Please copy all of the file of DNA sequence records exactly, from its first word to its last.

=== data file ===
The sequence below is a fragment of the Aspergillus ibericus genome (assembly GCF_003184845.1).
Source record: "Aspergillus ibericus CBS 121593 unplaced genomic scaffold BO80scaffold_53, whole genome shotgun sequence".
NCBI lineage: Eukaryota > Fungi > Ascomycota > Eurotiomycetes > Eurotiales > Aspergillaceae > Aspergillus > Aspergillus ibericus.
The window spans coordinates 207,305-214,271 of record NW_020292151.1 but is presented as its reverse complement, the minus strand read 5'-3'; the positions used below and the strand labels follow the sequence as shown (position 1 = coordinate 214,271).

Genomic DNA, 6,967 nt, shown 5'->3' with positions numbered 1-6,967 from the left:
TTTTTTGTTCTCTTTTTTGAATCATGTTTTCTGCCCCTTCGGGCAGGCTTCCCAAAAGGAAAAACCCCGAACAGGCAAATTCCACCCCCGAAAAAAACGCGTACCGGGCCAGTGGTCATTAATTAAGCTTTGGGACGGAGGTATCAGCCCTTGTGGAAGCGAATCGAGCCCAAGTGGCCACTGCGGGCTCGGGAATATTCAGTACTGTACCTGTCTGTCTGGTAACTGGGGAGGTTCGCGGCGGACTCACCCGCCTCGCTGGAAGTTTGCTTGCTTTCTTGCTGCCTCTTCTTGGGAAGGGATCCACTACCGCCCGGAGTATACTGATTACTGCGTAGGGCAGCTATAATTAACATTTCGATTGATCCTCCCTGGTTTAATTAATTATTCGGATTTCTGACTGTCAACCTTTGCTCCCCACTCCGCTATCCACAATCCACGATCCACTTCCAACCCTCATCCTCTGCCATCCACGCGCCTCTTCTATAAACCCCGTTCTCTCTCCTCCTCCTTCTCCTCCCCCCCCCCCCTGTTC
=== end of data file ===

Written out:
The sequence below is a fragment of the Aspergillus ibericus genome (assembly GCF_003184845.1).
Source record: "Aspergillus ibericus CBS 121593 unplaced genomic scaffold BO80scaffold_53, whole genome shotgun sequence".
NCBI lineage: Eukaryota > Fungi > Ascomycota > Eurotiomycetes > Eurotiales > Aspergillaceae > Aspergillus > Aspergillus ibericus.
The window spans coordinates 207,305-214,271 of record NW_020292151.1 but is presented as its reverse complement, the minus strand read 5'-3'; the positions used below and the strand labels follow the sequence as shown (position 1 = coordinate 214,271).

Genomic DNA, 6,967 nt, shown 5'->3' with positions numbered 1-6,967 from the left:
TTTTTTGTTCTCTTTTTTGAATCATGTTTTCTGCCCCTTCGGGCAGGCTTCCCAAAAGGAAAAACCCCGAACAGGCAAATTCCACCCCCGAAAAAAACGCGTACCGGGCCAGTGGTCATTAATTAAGCTTTGGGACGGAGGTATCAGCCCTTGTGGAAGCGAATCGAGCCCAAGTGGCCACTGCGGGCTCGGGAATATTCAGTACTGTACCTGTCTGTCTGGTAACTGGGGAGGTTCGCGGCGGACTCACCCGCCTCGCTGGAAGTTTGCTTGCTTTCTTGCTGCCTCTTCTTGGGAAGGGATCCACTACCGCCCGGAGTATACTGATTACTGCGTAGGGCAGCTATAATTAACATTTCGATTGATCCTCCCTGGTTTAATTAATTATTCGGATTTCTGACTGTCAACCTTTGCTCCCCACTCCGCTATCCACAATCCACGATCCACTTCCAACCCTCATCCTCTGCCATCCACGCGCCTCTTCTATAAACCCCGTTCTCTCTCCTCCTCCTTCTCCTCCCCCCCCCCCCTGTTC